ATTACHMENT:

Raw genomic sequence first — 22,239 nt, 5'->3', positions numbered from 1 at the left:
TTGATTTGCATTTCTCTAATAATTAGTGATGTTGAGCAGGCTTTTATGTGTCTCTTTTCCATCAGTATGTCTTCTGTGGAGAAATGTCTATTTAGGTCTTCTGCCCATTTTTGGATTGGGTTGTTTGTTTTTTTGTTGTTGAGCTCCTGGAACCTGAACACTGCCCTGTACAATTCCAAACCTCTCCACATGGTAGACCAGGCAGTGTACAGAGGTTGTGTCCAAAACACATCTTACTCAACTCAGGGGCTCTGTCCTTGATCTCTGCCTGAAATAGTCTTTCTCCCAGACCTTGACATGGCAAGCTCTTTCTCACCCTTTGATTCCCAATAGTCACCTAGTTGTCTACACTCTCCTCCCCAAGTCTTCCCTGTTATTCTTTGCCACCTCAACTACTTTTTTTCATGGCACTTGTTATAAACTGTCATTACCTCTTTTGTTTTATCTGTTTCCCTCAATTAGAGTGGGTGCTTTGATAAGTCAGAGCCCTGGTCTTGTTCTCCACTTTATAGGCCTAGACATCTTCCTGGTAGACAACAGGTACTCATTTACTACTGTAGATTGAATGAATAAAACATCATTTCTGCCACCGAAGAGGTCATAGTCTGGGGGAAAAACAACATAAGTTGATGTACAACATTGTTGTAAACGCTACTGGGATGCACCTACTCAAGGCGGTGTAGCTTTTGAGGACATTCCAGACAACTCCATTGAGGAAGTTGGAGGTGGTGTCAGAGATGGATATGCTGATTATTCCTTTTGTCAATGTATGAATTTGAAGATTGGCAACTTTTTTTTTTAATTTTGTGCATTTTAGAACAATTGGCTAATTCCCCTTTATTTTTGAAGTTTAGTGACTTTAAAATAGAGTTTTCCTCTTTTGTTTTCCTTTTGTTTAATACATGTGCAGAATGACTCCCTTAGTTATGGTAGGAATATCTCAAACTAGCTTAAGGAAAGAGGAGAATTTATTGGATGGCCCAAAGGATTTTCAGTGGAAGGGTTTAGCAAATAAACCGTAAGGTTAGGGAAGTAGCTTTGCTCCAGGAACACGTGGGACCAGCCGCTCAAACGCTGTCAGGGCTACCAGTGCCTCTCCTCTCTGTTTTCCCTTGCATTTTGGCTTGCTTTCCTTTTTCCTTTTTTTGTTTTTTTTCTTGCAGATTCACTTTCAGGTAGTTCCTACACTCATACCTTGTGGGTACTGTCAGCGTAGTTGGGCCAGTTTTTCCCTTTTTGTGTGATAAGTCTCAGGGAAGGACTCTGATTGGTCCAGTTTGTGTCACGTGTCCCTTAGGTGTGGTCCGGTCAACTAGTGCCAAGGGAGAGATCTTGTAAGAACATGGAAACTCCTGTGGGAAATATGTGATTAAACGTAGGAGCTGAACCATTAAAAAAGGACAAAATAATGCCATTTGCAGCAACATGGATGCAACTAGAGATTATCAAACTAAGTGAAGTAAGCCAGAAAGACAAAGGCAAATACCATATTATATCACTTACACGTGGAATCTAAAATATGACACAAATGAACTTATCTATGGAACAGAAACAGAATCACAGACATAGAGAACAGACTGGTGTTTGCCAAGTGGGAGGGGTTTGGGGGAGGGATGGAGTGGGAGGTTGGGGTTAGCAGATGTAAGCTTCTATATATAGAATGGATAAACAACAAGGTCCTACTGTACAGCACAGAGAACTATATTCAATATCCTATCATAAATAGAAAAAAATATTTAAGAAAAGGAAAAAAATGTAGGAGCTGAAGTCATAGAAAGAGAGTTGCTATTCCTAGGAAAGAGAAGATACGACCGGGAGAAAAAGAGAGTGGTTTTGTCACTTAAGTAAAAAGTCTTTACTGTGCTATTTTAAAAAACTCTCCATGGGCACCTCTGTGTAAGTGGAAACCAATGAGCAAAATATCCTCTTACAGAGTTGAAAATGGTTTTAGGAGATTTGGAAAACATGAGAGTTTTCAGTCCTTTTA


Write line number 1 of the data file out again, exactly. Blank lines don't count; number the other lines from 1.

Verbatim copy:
Raw genomic sequence first — 22,239 nt, 5'->3', positions numbered from 1 at the left: